# ECMM462: Fundamentals of Security Continuous Assessment (v22.4)

## 1 Symmetric Encryption (25 marks)

In the lecture we discussed the Feistel structure as a foundation of many modern symmetric block ciphers. Its general structure is repeated in Figure 1. It requires an 2w bit input and splits it into a left (bottom) and right (top) part of w bit each. It then proceeds in n rounds to produce a 2w bit output. Each round consists of the following steps:

• The top w bits are combined with the round key ki by a round function f . • The bottom w bits are combined with the output of f by bit-wise exclusive or. • Then the top and bottom bits are swapped and passed on to the next round.

For this task you should implement a version of the Feistel structure in Python3. To this end you should complete the template file feistel.py provided on the ELE page.

Your implementation should work on 8 bit inputs and use bitwise AND as its round function. Your program should be called feistel.py and take the following input parameters: • The first parameter is an optional option -d (for decryption). • The second parameter is an 8 bit input string. • The third parameter is the number of rounds. • The next parameters are the different round keys. The program should return only the 8 bit result. For example,

```
> python3 feistel. py 10101010 5 0101 1111 1010 0101 0101
>XXXXXXXX
```

should encrypt 10101010 in 5 rounds with round keys 0101, 1111, 1010, 0101, and 0101 respectively1 . Marking: You will get a maximum of 15 marks for correctly implementing encryption and a maximum of additional 10 marks for correctly implementing decryption. Partial marks will be awarded if your implementation is partially correct, i.e., if it works correctly for some but not all inputs.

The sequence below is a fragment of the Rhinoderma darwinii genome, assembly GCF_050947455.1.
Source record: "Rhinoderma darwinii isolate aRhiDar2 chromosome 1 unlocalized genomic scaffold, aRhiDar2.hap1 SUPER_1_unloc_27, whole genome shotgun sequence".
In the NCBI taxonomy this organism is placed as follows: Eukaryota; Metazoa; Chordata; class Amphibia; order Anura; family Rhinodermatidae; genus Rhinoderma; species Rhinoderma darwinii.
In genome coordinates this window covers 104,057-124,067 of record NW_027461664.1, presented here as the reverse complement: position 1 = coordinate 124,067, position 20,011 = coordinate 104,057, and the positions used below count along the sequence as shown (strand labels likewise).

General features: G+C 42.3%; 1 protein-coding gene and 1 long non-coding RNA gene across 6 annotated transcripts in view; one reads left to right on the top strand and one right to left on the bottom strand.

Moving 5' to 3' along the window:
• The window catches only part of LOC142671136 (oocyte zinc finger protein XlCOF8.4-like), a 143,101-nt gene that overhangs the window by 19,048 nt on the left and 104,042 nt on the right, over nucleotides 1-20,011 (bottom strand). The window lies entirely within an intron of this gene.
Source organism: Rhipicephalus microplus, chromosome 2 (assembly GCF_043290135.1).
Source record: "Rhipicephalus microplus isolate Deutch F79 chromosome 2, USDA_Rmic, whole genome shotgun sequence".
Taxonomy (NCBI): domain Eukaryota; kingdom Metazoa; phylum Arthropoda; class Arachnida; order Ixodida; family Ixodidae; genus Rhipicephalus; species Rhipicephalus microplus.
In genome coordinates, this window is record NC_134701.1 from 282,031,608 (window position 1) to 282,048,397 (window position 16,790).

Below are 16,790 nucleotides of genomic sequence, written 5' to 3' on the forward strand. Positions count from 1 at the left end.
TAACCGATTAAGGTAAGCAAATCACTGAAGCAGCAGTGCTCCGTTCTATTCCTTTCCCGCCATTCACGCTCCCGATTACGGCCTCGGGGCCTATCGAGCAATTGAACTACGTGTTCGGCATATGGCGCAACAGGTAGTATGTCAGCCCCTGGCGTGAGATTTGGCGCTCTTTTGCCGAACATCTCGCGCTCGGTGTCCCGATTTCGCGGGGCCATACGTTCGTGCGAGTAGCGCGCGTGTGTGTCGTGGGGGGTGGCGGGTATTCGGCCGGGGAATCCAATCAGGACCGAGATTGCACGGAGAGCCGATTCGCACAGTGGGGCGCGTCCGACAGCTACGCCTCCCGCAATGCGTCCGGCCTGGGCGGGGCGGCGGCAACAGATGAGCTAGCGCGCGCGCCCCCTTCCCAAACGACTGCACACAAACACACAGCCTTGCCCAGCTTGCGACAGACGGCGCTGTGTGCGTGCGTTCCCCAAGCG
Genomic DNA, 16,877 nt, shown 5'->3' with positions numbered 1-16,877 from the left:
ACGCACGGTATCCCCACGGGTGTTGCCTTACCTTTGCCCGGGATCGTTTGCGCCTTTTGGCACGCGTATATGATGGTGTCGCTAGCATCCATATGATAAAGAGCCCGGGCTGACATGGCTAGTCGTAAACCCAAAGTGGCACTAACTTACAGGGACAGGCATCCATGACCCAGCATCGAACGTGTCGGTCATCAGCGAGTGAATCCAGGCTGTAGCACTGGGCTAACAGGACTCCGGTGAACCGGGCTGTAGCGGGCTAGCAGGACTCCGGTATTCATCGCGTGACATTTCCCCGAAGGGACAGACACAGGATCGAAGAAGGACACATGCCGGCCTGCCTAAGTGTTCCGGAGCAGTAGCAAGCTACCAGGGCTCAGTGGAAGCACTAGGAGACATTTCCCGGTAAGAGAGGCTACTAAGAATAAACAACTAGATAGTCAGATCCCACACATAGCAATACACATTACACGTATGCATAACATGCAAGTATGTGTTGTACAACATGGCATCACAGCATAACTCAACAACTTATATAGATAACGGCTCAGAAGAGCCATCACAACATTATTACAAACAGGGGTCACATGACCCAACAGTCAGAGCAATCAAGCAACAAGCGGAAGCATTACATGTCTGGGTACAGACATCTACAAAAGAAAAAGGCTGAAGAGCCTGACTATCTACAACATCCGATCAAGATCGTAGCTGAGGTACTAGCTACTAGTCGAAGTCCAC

## 2 Asymmetric Encryption (25 marks)

Consider the following scheme by which B encrypts a message for A.

- A chooses two large primes P and Q, such that • P is relatively prime to Q − 1, • and Q is relatively prime to P − 1.
- A publishes N = P Q as its public key.
- A calculates P ′ and Q′ , such that • P P ′ ≡ 1 (mod Q − 1), • and QQ′ ≡ 1 (mod P − 1).
- B encrypts message M as C = M N mod N .
- A finds M by solving • M ≡ C P (mod Q), • and M ≡ C Q (mod P ).

### 2.1 Task 1 (10 marks)

For this part you should first encrypt the number 5 555 555 and then decrypt the number 5 555 555 using the above scheme. • The prime numbers you choose should be between 5 000 and 10 000. • List every intermediate steps for encryption and decryption. You may use the following tools: • Chinese Remainder Calculator: https://www.dcode.fr/chinese-remainder • Modular exponentiation: https://www.dcode.fr/modular-exponentiation • Coprime checker: https://www.dcode.fr/coprimes

### 2.2 Task 2 (15 marks)

For this part you should verify that the scheme is correct. To this end you should prove that encrypting a message with a public key and decrypting it again with the corresponding private key yields the original message. For your proof you may use • Fermat’s little theorem • Chinese remainder theorem described in the following.